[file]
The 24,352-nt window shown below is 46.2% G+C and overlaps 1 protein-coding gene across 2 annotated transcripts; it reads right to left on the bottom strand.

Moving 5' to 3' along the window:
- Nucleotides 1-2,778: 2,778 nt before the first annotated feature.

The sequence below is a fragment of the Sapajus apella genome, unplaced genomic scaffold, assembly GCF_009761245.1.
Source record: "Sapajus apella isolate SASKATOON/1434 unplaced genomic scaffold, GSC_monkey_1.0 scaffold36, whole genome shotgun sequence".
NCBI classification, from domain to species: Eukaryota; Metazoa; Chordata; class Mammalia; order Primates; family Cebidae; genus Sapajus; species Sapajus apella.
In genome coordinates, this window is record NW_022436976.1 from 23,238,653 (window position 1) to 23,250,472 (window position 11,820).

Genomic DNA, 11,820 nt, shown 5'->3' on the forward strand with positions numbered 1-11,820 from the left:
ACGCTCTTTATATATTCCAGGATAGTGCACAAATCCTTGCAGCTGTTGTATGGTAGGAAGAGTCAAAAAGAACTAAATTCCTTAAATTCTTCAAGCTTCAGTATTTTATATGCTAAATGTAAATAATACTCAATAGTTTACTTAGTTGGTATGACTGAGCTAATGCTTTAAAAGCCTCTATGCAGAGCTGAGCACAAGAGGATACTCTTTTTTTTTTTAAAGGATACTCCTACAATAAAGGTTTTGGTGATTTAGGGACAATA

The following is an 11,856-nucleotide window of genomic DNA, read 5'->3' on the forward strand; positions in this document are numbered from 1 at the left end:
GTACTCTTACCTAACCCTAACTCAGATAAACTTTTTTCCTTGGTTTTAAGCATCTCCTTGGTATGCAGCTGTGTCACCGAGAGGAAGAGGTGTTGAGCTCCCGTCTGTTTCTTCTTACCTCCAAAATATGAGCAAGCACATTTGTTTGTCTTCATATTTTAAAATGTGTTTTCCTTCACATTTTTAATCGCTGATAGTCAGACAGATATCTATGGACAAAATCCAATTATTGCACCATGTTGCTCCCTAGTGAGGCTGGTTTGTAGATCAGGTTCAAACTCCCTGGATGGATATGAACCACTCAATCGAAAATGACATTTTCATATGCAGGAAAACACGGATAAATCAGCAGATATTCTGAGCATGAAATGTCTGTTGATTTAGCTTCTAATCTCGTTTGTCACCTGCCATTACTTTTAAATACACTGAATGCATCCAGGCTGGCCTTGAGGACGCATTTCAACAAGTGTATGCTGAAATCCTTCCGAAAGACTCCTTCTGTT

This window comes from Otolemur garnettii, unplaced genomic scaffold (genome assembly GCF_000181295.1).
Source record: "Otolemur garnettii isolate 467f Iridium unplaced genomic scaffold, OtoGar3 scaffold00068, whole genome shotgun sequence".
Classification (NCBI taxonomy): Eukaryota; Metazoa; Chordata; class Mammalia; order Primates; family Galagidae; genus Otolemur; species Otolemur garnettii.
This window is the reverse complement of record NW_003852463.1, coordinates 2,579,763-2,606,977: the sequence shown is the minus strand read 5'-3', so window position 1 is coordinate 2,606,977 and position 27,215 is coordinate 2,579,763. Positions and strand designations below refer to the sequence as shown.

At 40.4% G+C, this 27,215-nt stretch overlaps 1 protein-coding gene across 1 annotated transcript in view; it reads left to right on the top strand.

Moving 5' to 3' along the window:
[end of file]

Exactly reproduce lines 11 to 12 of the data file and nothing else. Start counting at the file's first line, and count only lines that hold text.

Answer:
GTACTCTTACCTAACCCTAACTCAGATAAACTTTTTTCCTTGGTTTTAAGCATCTCCTTGGTATGCAGCTGTGTCACCGAGAGGAAGAGGTGTTGAGCTCCCGTCTGTTTCTTCTTACCTCCAAAATATGAGCAAGCACATTTGTTTGTCTTCATATTTTAAAATGTGTTTTCCTTCACATTTTTAATCGCTGATAGTCAGACAGATATCTATGGACAAAATCCAATTATTGCACCATGTTGCTCCCTAGTGAGGCTGGTTTGTAGATCAGGTTCAAACTCCCTGGATGGATATGAACCACTCAATCGAAAATGACATTTTCATATGCAGGAAAACACGGATAAATCAGCAGATATTCTGAGCATGAAATGTCTGTTGATTTAGCTTCTAATCTCGTTTGTCACCTGCCATTACTTTTAAATACACTGAATGCATCCAGGCTGGCCTTGAGGACGCATTTCAACAAGTGTATGCTGAAATCCTTCCGAAAGACTCCTTCTGTT

This window comes from Otolemur garnettii, unplaced genomic scaffold (genome assembly GCF_000181295.1).